Basically, for the circuit I'm making, I need it to be powered by a Lithium battery. Also, this Lithium battery has to be able to be charged via USB.

I have seen external chargers for doing so, however, these would require for me to take the battery out each time and then re-charge it.

I have found this product, on sparkfun: Sparkfun

And the circuit/useage schematic looks like:

enter image description here

So if I understand this correctly:

Pin 1: USB (Power Lead) Pin 2: USB (GND)

Pin 5: BAT (Power Lead)

The question is this: Suppose this is charging the battery, how can I therefore power the circuit? Since, I'm guessing that both of the leads from the Lithium battery go into the charger, rather than the circuit or the PIC?

  • \$\begingroup\$ Where did you get the concept or term "RATHER" from? | There is NO rather. The words you want are eg SIMULTANEOUSLY, both at once, together, at the same time, connected together, ... \$\endgroup\$ – Russell McMahon Jan 27 '15 at 13:32

You MUST look at the diagrams in the data sheet and understand what they show.

You must read the answers that people give and actually take note of what they say.
apalopohapa have you a completely clear answer.
You ignored what he said and just asked the question again.

He said "The battery goes both to the charger and the circuit."

This means

  • The battery goes to the charger


  • the battery at the same time goes to the circuit.

If you read a sentence like that and it makes no sense then read it again (and again and again) - maybe draw a diagram - or simply look at the diagram in the datasheet.
It shows the output going to the battery
AND AT THE SAME TIME to the system load.

And apalopohapa also said "When you are charging the battery, you are still powering the circuit."

This means

  • When you are charging the battery

  • you are still powering the circuit.

If that does not make sense then reread, rereread, rererereread.

Look at this diagram.
The charger IC output is connected to the battery
The charger IC output is connected to the load.
It connects to the load and battery at the same time.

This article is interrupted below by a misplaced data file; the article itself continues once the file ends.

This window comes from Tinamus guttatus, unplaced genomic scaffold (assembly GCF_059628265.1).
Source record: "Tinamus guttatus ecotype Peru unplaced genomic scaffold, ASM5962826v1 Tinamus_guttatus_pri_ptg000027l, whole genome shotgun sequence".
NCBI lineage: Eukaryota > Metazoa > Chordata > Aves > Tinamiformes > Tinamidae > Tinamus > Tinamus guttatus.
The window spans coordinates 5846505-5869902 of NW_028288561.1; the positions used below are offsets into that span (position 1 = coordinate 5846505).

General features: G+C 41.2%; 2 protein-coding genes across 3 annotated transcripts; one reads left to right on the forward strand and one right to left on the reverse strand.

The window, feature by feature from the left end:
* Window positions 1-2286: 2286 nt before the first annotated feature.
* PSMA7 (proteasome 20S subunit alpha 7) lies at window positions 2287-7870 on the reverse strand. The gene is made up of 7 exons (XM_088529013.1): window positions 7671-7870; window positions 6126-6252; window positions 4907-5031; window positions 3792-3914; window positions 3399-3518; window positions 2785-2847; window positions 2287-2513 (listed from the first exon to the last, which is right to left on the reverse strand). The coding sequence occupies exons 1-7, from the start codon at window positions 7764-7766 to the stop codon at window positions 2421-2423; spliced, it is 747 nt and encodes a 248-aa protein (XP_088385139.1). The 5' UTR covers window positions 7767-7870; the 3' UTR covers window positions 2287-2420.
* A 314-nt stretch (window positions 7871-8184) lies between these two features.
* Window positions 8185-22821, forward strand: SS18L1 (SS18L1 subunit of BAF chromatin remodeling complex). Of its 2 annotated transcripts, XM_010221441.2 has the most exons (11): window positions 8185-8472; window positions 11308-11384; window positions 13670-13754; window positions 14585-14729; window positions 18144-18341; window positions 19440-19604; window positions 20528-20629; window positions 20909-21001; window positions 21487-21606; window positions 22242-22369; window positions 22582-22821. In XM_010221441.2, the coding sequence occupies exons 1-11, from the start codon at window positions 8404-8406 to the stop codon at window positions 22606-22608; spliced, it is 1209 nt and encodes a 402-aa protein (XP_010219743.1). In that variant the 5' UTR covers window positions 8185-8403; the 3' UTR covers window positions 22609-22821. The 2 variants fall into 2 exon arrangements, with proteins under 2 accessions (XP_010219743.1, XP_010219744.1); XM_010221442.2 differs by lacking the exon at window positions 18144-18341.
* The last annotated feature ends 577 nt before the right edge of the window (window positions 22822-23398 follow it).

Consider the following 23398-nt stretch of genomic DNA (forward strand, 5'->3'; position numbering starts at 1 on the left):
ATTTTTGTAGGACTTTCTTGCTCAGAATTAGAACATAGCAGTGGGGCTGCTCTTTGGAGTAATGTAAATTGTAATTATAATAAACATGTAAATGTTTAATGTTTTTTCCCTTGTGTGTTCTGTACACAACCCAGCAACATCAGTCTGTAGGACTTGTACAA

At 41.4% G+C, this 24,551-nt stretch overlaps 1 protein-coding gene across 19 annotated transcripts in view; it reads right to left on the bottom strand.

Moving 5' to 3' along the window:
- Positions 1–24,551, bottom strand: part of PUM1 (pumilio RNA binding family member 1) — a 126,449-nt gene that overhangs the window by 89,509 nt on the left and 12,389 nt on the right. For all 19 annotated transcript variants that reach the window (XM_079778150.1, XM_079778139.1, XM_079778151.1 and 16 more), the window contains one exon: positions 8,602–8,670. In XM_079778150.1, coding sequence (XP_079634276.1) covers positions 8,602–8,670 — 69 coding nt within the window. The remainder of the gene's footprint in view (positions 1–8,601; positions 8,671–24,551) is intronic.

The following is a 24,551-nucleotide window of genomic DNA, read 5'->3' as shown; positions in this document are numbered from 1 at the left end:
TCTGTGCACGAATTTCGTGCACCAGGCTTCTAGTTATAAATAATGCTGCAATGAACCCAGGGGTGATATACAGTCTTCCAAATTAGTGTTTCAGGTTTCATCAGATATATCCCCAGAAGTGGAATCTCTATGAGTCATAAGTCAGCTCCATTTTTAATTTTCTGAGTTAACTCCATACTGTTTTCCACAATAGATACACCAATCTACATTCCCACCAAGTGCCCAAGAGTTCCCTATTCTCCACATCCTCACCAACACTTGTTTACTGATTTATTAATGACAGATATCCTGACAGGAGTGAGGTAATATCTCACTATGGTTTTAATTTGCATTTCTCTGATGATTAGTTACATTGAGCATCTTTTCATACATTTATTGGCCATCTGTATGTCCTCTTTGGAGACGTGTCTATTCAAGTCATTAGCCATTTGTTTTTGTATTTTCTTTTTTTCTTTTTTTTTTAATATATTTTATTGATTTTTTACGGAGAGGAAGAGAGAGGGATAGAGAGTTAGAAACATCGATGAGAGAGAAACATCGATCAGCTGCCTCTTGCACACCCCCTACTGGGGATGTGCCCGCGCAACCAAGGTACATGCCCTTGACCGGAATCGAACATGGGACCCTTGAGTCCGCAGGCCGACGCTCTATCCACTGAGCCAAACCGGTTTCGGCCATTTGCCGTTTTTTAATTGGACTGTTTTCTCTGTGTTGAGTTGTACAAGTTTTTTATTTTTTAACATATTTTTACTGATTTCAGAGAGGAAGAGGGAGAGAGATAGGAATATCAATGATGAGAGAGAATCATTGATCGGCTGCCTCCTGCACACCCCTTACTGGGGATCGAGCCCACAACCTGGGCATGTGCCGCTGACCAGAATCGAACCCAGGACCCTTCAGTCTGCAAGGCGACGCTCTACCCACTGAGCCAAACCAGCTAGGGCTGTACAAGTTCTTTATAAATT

It connects to the battery and the load at the same time.
All 3 are connected together at once.
Does that make sense?

enter image description here

  • \$\begingroup\$ Thank you for the reply (However blunt it was). This makes sense now. I'm going to put it into practice but this model now makes sense. \$\endgroup\$ – Phorce Jan 27 '15 at 14:45
  • 2
    \$\begingroup\$ @Phorce Sorry for 'bluntness' but it seemed you were somewhat stuck in a loop and needed some non-maskable interrupt action :-). I'm glad you are now on track. More questions, please ask. \$\endgroup\$ – Russell McMahon Jan 27 '15 at 23:18

The battery goes both to the charger and the circuit. When you are charging the battery, you are still powering the circuit. To turn the device off, you would normally have to either provide a switch (mechanical or solid state) that disconnects the battery from the rest of the circuit , or have the circuit go into a low power mode that won't drain the battery in a reasonable time.

  • \$\begingroup\$ Thanks for the reply. What therefore goes into "DC" and I'm a bit confused. How do I connect the battery to the circuit as well as the charger? \$\endgroup\$ – Phorce Jan 27 '15 at 11:14
  • \$\begingroup\$ @Phorce DC is just another charging input with wider input voltage range and potentially higher max current. The USB input is special because it limits the current to 100 mA, per USB spec. \$\endgroup\$ – apalopohapa Jan 27 '15 at 11:33
  • \$\begingroup\$ Thanks! At the weekend, I'm going to be making this circuit on a breadboard - So I'm going to start with the power before I move onto more complex stuff :) Thanks for your help. I just don't understand how it powers the board up? \$\endgroup\$ – Phorce Jan 27 '15 at 11:35

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